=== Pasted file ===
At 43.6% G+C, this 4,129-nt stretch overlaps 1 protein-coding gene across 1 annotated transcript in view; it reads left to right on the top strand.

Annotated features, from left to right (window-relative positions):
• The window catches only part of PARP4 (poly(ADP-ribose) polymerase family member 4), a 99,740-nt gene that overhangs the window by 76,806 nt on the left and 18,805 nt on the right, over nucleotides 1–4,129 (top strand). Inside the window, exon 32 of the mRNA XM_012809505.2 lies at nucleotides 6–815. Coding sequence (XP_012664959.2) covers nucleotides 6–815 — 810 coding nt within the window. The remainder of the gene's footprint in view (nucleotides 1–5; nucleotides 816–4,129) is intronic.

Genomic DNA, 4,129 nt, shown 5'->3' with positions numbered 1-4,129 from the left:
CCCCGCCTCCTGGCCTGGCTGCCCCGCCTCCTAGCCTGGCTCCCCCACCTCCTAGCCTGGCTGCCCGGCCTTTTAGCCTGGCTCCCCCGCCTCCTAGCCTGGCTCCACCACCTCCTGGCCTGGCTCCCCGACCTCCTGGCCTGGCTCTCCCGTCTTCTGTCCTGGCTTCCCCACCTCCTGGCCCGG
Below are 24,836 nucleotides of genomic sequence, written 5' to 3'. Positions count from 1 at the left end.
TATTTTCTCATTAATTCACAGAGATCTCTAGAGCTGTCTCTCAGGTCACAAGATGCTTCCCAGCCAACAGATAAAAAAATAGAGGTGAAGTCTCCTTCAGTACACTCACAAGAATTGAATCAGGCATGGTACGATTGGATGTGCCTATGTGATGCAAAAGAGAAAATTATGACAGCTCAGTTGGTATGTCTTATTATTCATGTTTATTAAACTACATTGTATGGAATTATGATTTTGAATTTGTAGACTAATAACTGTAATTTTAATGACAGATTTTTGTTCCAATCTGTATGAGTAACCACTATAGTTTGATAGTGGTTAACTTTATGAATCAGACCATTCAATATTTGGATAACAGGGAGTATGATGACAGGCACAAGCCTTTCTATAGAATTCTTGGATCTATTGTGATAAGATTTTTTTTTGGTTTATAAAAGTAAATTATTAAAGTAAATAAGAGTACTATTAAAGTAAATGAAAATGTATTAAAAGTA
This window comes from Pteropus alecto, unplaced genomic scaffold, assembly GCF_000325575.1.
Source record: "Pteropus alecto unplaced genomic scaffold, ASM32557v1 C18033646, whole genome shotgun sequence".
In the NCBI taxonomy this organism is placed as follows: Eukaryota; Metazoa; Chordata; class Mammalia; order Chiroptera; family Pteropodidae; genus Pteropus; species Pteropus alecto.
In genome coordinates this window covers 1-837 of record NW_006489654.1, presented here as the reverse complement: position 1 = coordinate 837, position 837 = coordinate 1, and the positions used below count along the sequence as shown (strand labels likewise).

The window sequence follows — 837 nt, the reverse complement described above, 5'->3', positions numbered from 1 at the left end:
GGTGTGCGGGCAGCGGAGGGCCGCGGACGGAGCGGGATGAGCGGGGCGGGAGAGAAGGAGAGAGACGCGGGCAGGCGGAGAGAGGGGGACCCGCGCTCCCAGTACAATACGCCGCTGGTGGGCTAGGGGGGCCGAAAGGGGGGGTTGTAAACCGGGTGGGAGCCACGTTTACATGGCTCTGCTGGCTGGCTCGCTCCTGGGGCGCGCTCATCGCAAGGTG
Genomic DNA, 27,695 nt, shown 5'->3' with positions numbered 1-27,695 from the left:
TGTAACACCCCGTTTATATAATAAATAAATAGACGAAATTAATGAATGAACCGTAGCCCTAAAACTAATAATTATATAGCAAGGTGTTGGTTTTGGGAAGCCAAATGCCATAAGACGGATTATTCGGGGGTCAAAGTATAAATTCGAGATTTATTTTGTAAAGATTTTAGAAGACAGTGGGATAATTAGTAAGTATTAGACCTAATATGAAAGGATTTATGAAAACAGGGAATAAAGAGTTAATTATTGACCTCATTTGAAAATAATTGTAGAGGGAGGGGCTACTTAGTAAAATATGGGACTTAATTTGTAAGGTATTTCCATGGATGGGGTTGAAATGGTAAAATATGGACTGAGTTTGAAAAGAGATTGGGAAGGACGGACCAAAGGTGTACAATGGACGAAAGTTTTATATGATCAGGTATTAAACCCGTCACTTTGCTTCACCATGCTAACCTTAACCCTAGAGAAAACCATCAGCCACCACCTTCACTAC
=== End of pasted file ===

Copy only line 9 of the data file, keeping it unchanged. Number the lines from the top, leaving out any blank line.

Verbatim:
Source record: "Pteropus alecto unplaced genomic scaffold, ASM32557v1 C18033646, whole genome shotgun sequence".